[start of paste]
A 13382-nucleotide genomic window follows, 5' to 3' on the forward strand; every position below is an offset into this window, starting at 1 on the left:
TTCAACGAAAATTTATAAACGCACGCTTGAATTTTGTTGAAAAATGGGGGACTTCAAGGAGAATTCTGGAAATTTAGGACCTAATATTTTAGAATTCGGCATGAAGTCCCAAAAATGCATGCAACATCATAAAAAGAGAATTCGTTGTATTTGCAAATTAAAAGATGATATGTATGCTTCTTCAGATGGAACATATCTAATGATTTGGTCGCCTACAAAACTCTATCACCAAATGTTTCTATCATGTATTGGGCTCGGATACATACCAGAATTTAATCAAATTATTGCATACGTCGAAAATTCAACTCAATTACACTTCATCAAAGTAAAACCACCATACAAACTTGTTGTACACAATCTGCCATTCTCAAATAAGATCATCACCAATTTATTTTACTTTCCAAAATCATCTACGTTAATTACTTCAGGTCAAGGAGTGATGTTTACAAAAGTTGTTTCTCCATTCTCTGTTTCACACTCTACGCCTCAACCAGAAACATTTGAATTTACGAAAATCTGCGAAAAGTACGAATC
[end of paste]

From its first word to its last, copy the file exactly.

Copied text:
A 13382-nucleotide genomic window follows, 5' to 3' on the forward strand; every position below is an offset into this window, starting at 1 on the left:
TTCAACGAAAATTTATAAACGCACGCTTGAATTTTGTTGAAAAATGGGGGACTTCAAGGAGAATTCTGGAAATTTAGGACCTAATATTTTAGAATTCGGCATGAAGTCCCAAAAATGCATGCAACATCATAAAAAGAGAATTCGTTGTATTTGCAAATTAAAAGATGATATGTATGCTTCTTCAGATGGAACATATCTAATGATTTGGTCGCCTACAAAACTCTATCACCAAATGTTTCTATCATGTATTGGGCTCGGATACATACCAGAATTTAATCAAATTATTGCATACGTCGAAAATTCAACTCAATTACACTTCATCAAAGTAAAACCACCATACAAACTTGTTGTACACAATCTGCCATTCTCAAATAAGATCATCACCAATTTATTTTACTTTCCAAAATCATCTACGTTAATTACTTCAGGTCAAGGAGTGATGTTTACAAAAGTTGTTTCTCCATTCTCTGTTTCACACTCTACGCCTCAACCAGAAACATTTGAATTTACGAAAATCTGCGAAAAGTACGAATC